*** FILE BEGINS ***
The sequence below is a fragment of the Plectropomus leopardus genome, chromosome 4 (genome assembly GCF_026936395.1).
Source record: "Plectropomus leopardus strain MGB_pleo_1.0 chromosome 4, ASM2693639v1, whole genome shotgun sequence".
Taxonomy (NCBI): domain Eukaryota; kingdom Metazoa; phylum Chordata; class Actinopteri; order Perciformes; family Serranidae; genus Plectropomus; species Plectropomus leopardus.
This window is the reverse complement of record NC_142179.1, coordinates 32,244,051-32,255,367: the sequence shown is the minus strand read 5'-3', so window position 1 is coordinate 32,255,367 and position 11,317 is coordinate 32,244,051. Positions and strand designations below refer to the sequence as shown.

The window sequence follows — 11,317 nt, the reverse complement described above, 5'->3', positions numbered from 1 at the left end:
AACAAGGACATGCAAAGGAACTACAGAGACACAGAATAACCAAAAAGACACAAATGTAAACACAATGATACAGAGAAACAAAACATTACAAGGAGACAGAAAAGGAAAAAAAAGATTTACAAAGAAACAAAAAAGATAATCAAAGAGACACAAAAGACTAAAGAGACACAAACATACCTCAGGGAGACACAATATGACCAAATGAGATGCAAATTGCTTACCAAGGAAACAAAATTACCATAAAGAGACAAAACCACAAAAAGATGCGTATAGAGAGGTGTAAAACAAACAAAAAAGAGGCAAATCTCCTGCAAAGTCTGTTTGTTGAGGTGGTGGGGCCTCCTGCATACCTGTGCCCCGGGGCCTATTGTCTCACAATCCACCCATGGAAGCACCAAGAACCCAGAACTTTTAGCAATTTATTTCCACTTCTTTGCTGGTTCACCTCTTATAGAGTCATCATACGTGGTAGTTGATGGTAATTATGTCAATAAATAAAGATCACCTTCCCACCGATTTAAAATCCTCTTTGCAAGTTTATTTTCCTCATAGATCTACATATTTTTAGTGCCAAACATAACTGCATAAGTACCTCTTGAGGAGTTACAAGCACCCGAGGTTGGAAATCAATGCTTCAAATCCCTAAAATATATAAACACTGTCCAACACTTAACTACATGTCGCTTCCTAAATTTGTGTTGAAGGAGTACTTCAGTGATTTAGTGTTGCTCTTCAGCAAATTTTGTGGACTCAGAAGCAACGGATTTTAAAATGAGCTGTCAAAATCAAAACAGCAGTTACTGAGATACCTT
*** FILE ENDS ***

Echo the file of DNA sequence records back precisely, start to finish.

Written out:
The sequence below is a fragment of the Plectropomus leopardus genome, chromosome 4 (genome assembly GCF_026936395.1).
Source record: "Plectropomus leopardus strain MGB_pleo_1.0 chromosome 4, ASM2693639v1, whole genome shotgun sequence".
Taxonomy (NCBI): domain Eukaryota; kingdom Metazoa; phylum Chordata; class Actinopteri; order Perciformes; family Serranidae; genus Plectropomus; species Plectropomus leopardus.
This window is the reverse complement of record NC_142179.1, coordinates 32,244,051-32,255,367: the sequence shown is the minus strand read 5'-3', so window position 1 is coordinate 32,255,367 and position 11,317 is coordinate 32,244,051. Positions and strand designations below refer to the sequence as shown.

The window sequence follows — 11,317 nt, the reverse complement described above, 5'->3', positions numbered from 1 at the left end:
AACAAGGACATGCAAAGGAACTACAGAGACACAGAATAACCAAAAAGACACAAATGTAAACACAATGATACAGAGAAACAAAACATTACAAGGAGACAGAAAAGGAAAAAAAAGATTTACAAAGAAACAAAAAAGATAATCAAAGAGACACAAAAGACTAAAGAGACACAAACATACCTCAGGGAGACACAATATGACCAAATGAGATGCAAATTGCTTACCAAGGAAACAAAATTACCATAAAGAGACAAAACCACAAAAAGATGCGTATAGAGAGGTGTAAAACAAACAAAAAAGAGGCAAATCTCCTGCAAAGTCTGTTTGTTGAGGTGGTGGGGCCTCCTGCATACCTGTGCCCCGGGGCCTATTGTCTCACAATCCACCCATGGAAGCACCAAGAACCCAGAACTTTTAGCAATTTATTTCCACTTCTTTGCTGGTTCACCTCTTATAGAGTCATCATACGTGGTAGTTGATGGTAATTATGTCAATAAATAAAGATCACCTTCCCACCGATTTAAAATCCTCTTTGCAAGTTTATTTTCCTCATAGATCTACATATTTTTAGTGCCAAACATAACTGCATAAGTACCTCTTGAGGAGTTACAAGCACCCGAGGTTGGAAATCAATGCTTCAAATCCCTAAAATATATAAACACTGTCCAACACTTAACTACATGTCGCTTCCTAAATTTGTGTTGAAGGAGTACTTCAGTGATTTAGTGTTGCTCTTCAGCAAATTTTGTGGACTCAGAAGCAACGGATTTTAAAATGAGCTGTCAAAATCAAAACAGCAGTTACTGAGATACCTT